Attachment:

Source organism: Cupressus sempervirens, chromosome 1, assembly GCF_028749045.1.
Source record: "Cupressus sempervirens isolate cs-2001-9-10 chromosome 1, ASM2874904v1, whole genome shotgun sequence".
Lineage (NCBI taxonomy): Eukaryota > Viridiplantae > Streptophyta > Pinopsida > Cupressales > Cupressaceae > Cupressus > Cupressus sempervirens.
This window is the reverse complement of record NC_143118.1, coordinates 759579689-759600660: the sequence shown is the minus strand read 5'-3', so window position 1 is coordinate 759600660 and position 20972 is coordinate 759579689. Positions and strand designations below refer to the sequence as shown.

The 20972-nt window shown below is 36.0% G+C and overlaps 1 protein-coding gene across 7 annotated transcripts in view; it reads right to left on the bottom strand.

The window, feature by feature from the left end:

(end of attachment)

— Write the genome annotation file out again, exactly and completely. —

Source organism: Cupressus sempervirens, chromosome 1, assembly GCF_028749045.1.
Source record: "Cupressus sempervirens isolate cs-2001-9-10 chromosome 1, ASM2874904v1, whole genome shotgun sequence".
Lineage (NCBI taxonomy): Eukaryota > Viridiplantae > Streptophyta > Pinopsida > Cupressales > Cupressaceae > Cupressus > Cupressus sempervirens.
This window is the reverse complement of record NC_143118.1, coordinates 759579689-759600660: the sequence shown is the minus strand read 5'-3', so window position 1 is coordinate 759600660 and position 20972 is coordinate 759579689. Positions and strand designations below refer to the sequence as shown.

The 20972-nt window shown below is 36.0% G+C and overlaps 1 protein-coding gene across 7 annotated transcripts in view; it reads right to left on the bottom strand.

The window, feature by feature from the left end: